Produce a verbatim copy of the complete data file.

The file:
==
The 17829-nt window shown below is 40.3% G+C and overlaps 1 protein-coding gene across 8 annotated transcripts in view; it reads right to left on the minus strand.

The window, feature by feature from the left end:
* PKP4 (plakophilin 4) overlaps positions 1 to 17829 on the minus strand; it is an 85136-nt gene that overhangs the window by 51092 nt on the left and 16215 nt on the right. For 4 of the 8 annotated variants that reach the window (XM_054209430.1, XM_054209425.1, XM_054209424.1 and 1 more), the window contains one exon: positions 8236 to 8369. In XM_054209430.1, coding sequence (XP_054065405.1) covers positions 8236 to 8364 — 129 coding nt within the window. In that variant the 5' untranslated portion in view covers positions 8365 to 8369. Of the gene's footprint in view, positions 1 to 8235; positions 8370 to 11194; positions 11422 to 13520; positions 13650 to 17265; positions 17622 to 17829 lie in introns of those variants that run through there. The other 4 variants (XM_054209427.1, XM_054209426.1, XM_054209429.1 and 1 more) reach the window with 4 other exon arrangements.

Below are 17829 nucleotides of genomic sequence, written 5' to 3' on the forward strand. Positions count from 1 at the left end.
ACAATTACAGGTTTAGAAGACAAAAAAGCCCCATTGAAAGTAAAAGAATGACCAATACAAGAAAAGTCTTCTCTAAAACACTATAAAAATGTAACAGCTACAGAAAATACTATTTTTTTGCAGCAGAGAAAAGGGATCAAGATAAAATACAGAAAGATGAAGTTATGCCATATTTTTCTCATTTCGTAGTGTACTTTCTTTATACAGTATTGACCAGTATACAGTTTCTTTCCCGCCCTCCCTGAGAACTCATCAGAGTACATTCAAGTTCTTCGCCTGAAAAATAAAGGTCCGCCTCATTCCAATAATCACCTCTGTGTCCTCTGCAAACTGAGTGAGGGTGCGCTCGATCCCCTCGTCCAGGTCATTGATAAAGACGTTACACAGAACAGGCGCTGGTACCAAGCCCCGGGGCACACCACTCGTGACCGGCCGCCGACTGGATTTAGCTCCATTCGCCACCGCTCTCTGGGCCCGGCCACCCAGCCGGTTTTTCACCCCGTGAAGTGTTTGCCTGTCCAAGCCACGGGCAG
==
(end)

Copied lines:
The 17829-nt window shown below is 40.3% G+C and overlaps 1 protein-coding gene across 8 annotated transcripts in view; it reads right to left on the minus strand.

The window, feature by feature from the left end:
* PKP4 (plakophilin 4) overlaps positions 1 to 17829 on the minus strand; it is an 85136-nt gene that overhangs the window by 51092 nt on the left and 16215 nt on the right. For 4 of the 8 annotated variants that reach the window (XM_054209430.1, XM_054209425.1, XM_054209424.1 and 1 more), the window contains one exon: positions 8236 to 8369. In XM_054209430.1, coding sequence (XP_054065405.1) covers positions 8236 to 8364 — 129 coding nt within the window. In that variant the 5' untranslated portion in view covers positions 8365 to 8369. Of the gene's footprint in view, positions 1 to 8235; positions 8370 to 11194; positions 11422 to 13520; positions 13650 to 17265; positions 17622 to 17829 lie in introns of those variants that run through there. The other 4 variants (XM_054209427.1, XM_054209426.1, XM_054209429.1 and 1 more) reach the window with 4 other exon arrangements.

Below are 17829 nucleotides of genomic sequence, written 5' to 3' on the forward strand. Positions count from 1 at the left end.
ACAATTACAGGTTTAGAAGACAAAAAAGCCCCATTGAAAGTAAAAGAATGACCAATACAAGAAAAGTCTTCTCTAAAACACTATAAAAATGTAACAGCTACAGAAAATACTATTTTTTTGCAGCAGAGAAAAGGGATCAAGATAAAATACAGAAAGATGAAGTTATGCCATATTTTTCTCATTTCGTAGTGTACTTTCTTTATACAGTATTGACCAGTATACAGTTTCTTTCCCGCCCTCCCTGAGAACTCATCAGAGTACATTCAAGTTCTTCGCCTGAAAAATAAAGGTCCGCCTCATTCCAATAATCACCTCTGTGTCCTCTGCAAACTGAGTGAGGGTGCGCTCGATCCCCTCGTCCAGGTCATTGATAAAGACGTTACACAGAACAGGCGCTGGTACCAAGCCCCGGGGCACACCACTCGTGACCGGCCGCCGACTGGATTTAGCTCCATTCGCCACCGCTCTCTGGGCCCGGCCACCCAGCCGGTTTTTCACCCCGTGAAGTGTTTGCCTGTCCAAGCCACGGGCAG